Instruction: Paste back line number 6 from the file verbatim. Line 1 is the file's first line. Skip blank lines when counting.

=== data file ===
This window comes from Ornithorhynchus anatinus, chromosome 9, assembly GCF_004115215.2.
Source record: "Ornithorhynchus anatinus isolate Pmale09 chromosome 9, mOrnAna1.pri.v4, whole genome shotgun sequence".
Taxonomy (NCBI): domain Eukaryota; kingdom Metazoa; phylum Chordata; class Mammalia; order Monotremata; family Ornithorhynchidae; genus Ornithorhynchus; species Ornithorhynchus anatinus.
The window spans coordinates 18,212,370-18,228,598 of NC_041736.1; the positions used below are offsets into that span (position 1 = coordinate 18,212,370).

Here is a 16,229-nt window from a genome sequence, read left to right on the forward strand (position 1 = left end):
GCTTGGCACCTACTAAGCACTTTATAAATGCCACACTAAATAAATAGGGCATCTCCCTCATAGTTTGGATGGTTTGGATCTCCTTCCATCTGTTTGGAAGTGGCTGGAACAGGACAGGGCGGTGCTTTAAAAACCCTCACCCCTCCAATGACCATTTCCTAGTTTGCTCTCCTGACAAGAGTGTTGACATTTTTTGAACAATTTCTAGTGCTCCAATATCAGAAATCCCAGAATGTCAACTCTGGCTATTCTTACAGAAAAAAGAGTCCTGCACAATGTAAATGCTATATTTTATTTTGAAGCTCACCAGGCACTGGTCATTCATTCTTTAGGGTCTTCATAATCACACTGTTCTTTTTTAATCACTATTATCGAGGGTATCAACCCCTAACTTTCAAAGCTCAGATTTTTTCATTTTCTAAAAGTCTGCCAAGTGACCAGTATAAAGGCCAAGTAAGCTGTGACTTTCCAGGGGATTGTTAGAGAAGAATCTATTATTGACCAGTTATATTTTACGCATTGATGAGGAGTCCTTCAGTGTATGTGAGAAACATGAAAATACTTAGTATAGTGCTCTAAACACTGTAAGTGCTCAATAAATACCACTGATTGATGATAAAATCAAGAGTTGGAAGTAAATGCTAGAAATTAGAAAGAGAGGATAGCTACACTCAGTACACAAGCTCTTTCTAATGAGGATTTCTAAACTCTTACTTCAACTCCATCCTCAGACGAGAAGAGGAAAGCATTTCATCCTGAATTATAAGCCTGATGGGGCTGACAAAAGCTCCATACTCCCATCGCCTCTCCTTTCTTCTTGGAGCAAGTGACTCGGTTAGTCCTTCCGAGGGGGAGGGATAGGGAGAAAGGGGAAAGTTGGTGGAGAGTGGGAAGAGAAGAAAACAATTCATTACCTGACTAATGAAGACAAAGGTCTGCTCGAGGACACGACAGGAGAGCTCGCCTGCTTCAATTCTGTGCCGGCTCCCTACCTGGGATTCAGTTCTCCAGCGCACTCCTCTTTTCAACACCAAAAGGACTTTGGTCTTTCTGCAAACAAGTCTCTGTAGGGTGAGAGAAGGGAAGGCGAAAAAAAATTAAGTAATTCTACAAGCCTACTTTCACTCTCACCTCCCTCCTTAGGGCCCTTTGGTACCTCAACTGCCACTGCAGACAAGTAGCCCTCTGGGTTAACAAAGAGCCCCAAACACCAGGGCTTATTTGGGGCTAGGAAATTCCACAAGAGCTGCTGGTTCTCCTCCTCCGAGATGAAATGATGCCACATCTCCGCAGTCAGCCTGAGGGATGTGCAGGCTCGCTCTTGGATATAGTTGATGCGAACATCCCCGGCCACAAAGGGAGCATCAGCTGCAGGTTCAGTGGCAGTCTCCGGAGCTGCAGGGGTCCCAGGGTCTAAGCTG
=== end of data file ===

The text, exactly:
GCTTGGCACCTACTAAGCACTTTATAAATGCCACACTAAATAAATAGGGCATCTCCCTCATAGTTTGGATGGTTTGGATCTCCTTCCATCTGTTTGGAAGTGGCTGGAACAGGACAGGGCGGTGCTTTAAAAACCCTCACCCCTCCAATGACCATTTCCTAGTTTGCTCTCCTGACAAGAGTGTTGACATTTTTTGAACAATTTCTAGTGCTCCAATATCAGAAATCCCAGAATGTCAACTCTGGCTATTCTTACAGAAAAAAGAGTCCTGCACAATGTAAATGCTATATTTTATTTTGAAGCTCACCAGGCACTGGTCATTCATTCTTTAGGGTCTTCATAATCACACTGTTCTTTTTTAATCACTATTATCGAGGGTATCAACCCCTAACTTTCAAAGCTCAGATTTTTTCATTTTCTAAAAGTCTGCCAAGTGACCAGTATAAAGGCCAAGTAAGCTGTGACTTTCCAGGGGATTGTTAGAGAAGAATCTATTATTGACCAGTTATATTTTACGCATTGATGAGGAGTCCTTCAGTGTATGTGAGAAACATGAAAATACTTAGTATAGTGCTCTAAACACTGTAAGTGCTCAATAAATACCACTGATTGATGATAAAATCAAGAGTTGGAAGTAAATGCTAGAAATTAGAAAGAGAGGATAGCTACACTCAGTACACAAGCTCTTTCTAATGAGGATTTCTAAACTCTTACTTCAACTCCATCCTCAGACGAGAAGAGGAAAGCATTTCATCCTGAATTATAAGCCTGATGGGGCTGACAAAAGCTCCATACTCCCATCGCCTCTCCTTTCTTCTTGGAGCAAGTGACTCGGTTAGTCCTTCCGAGGGGGAGGGATAGGGAGAAAGGGGAAAGTTGGTGGAGAGTGGGAAGAGAAGAAAACAATTCATTACCTGACTAATGAAGACAAAGGTCTGCTCGAGGACACGACAGGAGAGCTCGCCTGCTTCAATTCTGTGCCGGCTCCCTACCTGGGATTCAGTTCTCCAGCGCACTCCTCTTTTCAACACCAAAAGGACTTTGGTCTTTCTGCAAACAAGTCTCTGTAGGGTGAGAGAAGGGAAGGCGAAAAAAAATTAAGTAATTCTACAAGCCTACTTTCACTCTCACCTCCCTCCTTAGGGCCCTTTGGTACCTCAACTGCCACTGCAGACAAGTAGCCCTCTGGGTTAACAAAGAGCCCCAAACACCAGGGCTTATTTGGGGCTAGGAAATTCCACAAGAGCTGCTGGTTCTCCTCCTCCGAGATGAAATGATGCCACATCTCCGCAGTCAGCCTGAGGGATGTGCAGGCTCGCTCTTGGATATAGTTGATGCGAACATCCCCGGCCACAAAGGGAGCATCAGCTGCAGGTTCAGTGGCAGTCTCCGGAGCTGCAGGGGTCCCAGGGTCTAAGCTG